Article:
A professional kitchen is not a place for the faint of heart. It's hot and intense. A place where seconds make the difference between great food and garbage. But in this kitchen, at this restaurant, amidst the burners, saucepans and knives, they're serving up something else, hope.
This isn't an ordinary cooking demo. It's part of an on-going culinary education, one that begins with the adult culinary program at FareStart Restaurant.
"We bring people in from a state of homelessness or incarceration. Then we take them and [teach] them some life skills and culinary skills," said Wayne Johnson, FareStart's Executive Corporate Chef. "From there, they're able to go into the restaurant world, get a job, then come back to this program."
Johnson helped create the apprenticeship program to Maslow's, which is designed to give graduates the tools to make a living in the restaurant industry, and the skills to become a sous chef or restaurant manager.
"When I met FareStart, I was at a point of my life where I definitely made some mistakes," said Casey Long, an apprentice at Maslow's. "I was having some serious barriers to employment. I got wind of FareStart through a career counselor, and I just jumped in head-first. I just wanted to make that transition in my life and secure a career I could really be proud of. Something I could make my own."
At the restaurant, Long and other apprentices work alongside professional cooks, and get the opportunity to learn from some of the biggest names in the Seattle food scene.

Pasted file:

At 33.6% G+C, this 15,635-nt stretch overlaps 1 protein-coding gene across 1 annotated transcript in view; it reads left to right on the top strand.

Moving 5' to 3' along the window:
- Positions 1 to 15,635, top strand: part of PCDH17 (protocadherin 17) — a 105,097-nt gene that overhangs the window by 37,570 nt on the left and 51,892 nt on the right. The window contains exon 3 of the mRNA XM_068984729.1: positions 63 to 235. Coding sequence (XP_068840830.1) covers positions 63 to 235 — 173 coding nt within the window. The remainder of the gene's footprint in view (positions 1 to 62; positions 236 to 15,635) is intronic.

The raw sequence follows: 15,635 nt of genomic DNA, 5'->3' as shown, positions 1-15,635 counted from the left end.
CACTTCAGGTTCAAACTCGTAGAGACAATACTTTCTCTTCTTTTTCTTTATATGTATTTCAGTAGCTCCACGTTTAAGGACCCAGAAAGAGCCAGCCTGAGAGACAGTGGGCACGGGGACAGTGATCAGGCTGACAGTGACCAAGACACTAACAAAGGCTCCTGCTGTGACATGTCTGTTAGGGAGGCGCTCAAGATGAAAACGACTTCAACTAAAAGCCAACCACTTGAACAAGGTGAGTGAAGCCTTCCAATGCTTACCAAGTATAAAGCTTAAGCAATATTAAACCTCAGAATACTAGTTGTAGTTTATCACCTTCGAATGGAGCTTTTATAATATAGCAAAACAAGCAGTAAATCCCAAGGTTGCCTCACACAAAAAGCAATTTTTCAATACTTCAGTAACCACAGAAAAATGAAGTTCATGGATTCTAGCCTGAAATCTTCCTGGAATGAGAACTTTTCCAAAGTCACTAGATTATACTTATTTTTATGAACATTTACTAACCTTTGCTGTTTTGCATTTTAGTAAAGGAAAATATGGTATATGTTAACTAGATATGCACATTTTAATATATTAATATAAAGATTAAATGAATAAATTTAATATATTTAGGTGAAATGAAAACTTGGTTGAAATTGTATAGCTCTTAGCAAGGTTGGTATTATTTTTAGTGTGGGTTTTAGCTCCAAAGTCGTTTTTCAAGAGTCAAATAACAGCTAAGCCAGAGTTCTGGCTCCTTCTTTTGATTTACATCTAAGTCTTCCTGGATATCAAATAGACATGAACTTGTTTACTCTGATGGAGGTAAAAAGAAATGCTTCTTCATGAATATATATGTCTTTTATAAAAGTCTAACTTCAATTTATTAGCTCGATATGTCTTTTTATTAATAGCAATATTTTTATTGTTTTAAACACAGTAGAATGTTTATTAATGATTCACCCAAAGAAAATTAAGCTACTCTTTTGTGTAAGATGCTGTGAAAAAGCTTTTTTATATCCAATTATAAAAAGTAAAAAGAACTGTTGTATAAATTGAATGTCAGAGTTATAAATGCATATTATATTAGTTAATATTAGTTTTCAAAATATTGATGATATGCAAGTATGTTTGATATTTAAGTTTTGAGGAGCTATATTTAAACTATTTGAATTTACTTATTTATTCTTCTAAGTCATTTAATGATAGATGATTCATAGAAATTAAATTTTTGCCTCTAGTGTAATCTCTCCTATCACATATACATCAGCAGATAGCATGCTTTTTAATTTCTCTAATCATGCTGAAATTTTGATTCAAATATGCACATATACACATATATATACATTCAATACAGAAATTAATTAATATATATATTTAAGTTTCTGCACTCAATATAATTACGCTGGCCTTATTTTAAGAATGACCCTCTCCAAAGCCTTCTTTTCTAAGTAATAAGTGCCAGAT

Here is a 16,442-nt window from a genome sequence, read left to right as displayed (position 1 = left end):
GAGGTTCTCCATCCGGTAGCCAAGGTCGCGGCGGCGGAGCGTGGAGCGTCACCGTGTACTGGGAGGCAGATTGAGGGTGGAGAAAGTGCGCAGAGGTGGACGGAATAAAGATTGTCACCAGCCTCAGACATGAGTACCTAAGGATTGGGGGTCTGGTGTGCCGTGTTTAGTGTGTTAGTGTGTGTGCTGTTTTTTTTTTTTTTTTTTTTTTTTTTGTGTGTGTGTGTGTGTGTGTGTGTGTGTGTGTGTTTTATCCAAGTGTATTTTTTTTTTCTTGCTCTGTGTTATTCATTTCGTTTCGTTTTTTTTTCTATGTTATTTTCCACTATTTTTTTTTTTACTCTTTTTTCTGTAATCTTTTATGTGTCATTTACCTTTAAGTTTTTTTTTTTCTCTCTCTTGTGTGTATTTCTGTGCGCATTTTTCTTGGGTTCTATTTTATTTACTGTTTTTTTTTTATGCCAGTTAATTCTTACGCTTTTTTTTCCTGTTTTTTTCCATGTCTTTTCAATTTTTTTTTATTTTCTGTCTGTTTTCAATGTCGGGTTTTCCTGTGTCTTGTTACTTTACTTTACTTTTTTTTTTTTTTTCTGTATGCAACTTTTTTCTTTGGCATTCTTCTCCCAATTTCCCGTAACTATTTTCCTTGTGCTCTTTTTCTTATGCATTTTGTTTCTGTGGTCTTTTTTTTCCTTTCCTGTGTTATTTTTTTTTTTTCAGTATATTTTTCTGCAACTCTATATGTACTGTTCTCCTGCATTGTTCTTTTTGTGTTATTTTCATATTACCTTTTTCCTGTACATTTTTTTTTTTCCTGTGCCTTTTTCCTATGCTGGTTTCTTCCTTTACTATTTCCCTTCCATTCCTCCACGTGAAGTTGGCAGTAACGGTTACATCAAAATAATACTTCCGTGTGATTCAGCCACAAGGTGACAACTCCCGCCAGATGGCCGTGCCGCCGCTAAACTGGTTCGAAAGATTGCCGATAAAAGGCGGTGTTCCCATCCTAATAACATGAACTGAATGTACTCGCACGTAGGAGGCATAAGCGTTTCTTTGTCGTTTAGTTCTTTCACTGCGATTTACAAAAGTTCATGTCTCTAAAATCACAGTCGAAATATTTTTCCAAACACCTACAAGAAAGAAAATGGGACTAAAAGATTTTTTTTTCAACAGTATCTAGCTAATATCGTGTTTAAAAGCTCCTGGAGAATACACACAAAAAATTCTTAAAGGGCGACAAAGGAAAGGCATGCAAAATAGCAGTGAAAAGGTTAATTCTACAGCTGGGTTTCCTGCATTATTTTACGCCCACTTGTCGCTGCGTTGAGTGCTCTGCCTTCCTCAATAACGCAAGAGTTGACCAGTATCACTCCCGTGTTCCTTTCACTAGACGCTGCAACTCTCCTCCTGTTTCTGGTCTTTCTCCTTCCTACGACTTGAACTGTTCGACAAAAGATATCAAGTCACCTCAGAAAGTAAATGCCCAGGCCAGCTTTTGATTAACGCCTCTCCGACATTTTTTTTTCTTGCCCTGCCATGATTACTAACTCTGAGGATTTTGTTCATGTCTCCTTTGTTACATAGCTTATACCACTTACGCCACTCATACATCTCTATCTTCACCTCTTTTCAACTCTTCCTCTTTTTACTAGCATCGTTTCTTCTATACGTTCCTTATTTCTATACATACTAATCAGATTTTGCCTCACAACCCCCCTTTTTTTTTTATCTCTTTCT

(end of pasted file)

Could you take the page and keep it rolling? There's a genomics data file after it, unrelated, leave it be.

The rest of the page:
Chef Rautureau's beef bourguignon is the "Maslow's Meal" for the month of May. It's a rotating dish, conceptualized by the chef, and executed by the Maslow's team.
It's still early but the apprenticeship program, started last year in partnership with Amazon, appears to be working.
"What we've been able to calculate to this point is [the apprentices] gain about 45 - 48 percen on top of the wage when they came into the program," said Johnson.
The bigger paycheck is really just a byproduct of what's going on at Maslow's.
"You can take a group of individuals that have passion for the same thing, and the same kind of love you had when you came into the industry, and skill them up to be that next generation," he said. "I think that's golden. That's the creme de la creme."
More than anything it's about empowering people. Helping them become a finished product. Giving them a second chance.
"Programs like this take somebody in their rawest form, and at their lowest point, and build them into an amazing person," said Long. "It's kind of like the lotus flower. The lotus flower grows in dirty, muddy water, but when it pops above the surface it's a beautiful flower. So, what FareStart has meant to me is being able to rewrite my story."